Personal Finance

Should New Lower Tax Rates Change My Retirement Investing Strategy?

March 27 brings us the Motley Fool Answers podcast's monthly mailbag show, which Alison Southwick and Robert Brokamp dedicate to providing their best advice and insights in response to listener questions.

Our podcasting duet learned something last month: Having Ross Anderson, certified financial planner from Motley Fool Wealth Management -- a sister company of The Motley Fool -- along for the ride makes it so much easier.

In this segment, they consider how the GOP's tax overhaul changes the equation on retirement investing. Tax-advantaged accounts come in two varieties: Those that reduce your taxable income in the year you make deposits to them (like 401(k)s and Roth IRAs) and those that let you withdraw money tax-free in retirement (like traditional IRAs). But if you have money to save, odds are that Congress just cut your top marginal tax rate by a nice figure in December, which makes a break today worth less than it was.

A full transcript follows the video.

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This video was recorded on March 27, 2018.

Alison Southwick: The first question comes from John. With the new tax laws depressing rates for now, do you think it is time to reconsider putting more savings into Roths, HSAs [I hate saying Roth-s].

Robert Brokamp: Roth-ths...

Southwick: That's a tough one. Savings into Roths, HSAs, and regular brokerage accounts instead of traditional tax-deferred accounts?

Brokamp: Well, John, you bring up a good point. Thanks to the Tax Cuts and Jobs Act, income tax rates have dropped from levels that were already historically low, depending on your tax bracket, to rates that we just haven't seen in a long time. So, yes, I think it makes total sense to look at situations, now, where you are giving up a tax break today, like the Roth, in order to have a tax break in the future. I definitely think it's worth considering the Roth, these days, more than you may have in previous years, because the tax deduction you're giving up just isn't worth as much as it used to be.

As for HSAs [otherwise known as health savings accounts], I'm not sure the new change does much for them. When you put the money in an HSA, you get the deduction and withdrawals are tax-free is you use it for qualified medical expenses. If you don't use the money and you let it grow throughout the years, at age 65 you can take it out penalty-free, but you still have to pay taxes on it, so it's sort of like a traditional tax-deferred account. I think HSAs are great. I just don't think the new tax law does anything for them in terms of making them more attractive or less attractive.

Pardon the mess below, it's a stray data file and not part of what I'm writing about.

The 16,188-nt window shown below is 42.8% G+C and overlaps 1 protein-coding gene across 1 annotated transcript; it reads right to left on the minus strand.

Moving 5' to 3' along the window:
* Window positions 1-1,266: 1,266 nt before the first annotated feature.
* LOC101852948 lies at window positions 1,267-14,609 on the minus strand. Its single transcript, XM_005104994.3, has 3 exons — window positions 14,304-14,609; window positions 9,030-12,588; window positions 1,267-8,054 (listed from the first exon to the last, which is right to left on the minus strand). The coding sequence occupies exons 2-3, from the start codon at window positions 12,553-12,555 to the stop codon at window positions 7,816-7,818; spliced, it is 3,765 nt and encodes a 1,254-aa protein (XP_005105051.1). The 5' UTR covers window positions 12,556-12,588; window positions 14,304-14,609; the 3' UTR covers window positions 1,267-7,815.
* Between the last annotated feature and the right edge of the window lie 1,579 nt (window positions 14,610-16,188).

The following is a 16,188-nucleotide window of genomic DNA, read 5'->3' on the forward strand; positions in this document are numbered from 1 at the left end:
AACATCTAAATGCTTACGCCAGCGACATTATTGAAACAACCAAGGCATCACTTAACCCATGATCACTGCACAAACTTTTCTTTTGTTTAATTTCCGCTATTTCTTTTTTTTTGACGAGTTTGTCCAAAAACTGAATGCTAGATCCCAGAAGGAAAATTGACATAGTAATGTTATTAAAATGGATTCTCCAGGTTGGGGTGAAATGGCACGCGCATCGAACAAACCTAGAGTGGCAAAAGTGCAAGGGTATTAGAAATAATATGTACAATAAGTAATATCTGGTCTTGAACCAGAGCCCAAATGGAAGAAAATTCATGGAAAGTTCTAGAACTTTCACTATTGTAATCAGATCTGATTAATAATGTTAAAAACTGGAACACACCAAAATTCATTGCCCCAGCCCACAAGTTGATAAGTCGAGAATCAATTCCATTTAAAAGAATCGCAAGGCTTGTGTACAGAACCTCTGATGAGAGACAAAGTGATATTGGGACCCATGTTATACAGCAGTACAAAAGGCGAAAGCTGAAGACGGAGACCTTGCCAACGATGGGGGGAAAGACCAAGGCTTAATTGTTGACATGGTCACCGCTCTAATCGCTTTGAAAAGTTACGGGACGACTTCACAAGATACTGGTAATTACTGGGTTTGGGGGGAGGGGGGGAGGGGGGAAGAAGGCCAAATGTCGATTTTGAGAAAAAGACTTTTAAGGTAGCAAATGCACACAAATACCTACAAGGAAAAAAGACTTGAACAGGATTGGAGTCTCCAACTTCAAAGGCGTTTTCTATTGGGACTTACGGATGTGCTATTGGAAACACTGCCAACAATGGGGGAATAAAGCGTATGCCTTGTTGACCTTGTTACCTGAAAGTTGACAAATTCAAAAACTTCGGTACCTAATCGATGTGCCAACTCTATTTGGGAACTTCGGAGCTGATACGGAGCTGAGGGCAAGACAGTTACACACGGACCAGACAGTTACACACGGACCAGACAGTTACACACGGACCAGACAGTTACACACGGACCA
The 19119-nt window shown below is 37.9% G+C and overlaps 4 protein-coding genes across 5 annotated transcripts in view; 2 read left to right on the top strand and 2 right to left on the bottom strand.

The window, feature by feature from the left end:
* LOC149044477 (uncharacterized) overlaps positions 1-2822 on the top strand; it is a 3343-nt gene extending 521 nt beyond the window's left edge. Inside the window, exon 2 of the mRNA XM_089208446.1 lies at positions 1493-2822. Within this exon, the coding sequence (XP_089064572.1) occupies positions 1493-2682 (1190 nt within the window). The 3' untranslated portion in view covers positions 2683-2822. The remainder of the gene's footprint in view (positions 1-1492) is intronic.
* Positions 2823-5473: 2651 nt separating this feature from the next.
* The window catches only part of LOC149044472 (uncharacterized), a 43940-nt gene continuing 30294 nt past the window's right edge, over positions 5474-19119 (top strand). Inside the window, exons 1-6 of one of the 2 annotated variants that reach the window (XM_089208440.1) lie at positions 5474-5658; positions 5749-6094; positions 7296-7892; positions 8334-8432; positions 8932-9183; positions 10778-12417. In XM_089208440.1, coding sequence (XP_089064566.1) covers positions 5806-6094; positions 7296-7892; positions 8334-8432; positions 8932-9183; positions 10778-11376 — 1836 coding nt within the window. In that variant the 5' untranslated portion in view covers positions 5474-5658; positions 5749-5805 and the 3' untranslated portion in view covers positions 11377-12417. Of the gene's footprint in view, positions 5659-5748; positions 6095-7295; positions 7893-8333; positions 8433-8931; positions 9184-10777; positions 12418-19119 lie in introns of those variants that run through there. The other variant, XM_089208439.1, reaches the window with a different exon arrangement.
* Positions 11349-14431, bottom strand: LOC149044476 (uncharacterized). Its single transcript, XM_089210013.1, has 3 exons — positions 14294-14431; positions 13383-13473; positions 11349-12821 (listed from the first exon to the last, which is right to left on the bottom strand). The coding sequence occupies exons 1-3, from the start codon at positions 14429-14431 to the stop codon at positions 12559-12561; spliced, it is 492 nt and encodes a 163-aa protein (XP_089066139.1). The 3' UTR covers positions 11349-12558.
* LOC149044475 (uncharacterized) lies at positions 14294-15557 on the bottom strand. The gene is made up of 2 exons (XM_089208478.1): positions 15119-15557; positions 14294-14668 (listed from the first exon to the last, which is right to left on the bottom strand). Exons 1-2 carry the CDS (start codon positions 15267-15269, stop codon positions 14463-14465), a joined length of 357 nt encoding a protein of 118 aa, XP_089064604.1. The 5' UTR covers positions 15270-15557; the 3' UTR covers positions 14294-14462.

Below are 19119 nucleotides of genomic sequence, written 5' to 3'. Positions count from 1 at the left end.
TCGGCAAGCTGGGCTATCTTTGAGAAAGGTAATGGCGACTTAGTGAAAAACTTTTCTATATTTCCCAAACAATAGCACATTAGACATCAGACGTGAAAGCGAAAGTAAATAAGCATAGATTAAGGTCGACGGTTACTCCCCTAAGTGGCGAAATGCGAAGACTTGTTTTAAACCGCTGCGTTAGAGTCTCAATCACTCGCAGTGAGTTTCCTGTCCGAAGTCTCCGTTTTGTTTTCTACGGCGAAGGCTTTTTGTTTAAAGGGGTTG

I still think it makes sense to contribute to traditional tax-deferred accounts if you're in a higher tax bracket today, and especially if you expect to be in a lower tax bracket in the future. But the trick there is to really make it worthwhile, you've got to invest the tax savings. By contributing to, say, your traditional 401(k), you're saving $3,000 on your tax bill, you should be investing that and saving it for your future. If you're just going to spend that money, you probably should just go with the Roth.

As for contributing to a regular brokerage account instead of a retirement account, I think the most compelling reason you would do that is if you think you might need the money before you're age 59 1/2.

Ross Anderson: The only thing I would add to that is to look at what you have in terms of deductions. If you are in a high-tax state like California or New York, where you're paying a lot of state income taxes, you're losing that deduction for the most part; and so, even though the rate that you're paying on your taxes is coming down, the amount that you have to pay in taxes may not be. So, before you shift everything from pre-tax to Roth, I would at least look at how the loss of deductions is going to impact you, as well.

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The views and opinions expressed herein are the views and opinions of the author and do not necessarily reflect those of Nasdaq, Inc.


The views and opinions expressed herein are the views and opinions of the author and do not necessarily reflect those of Nasdaq, Inc.

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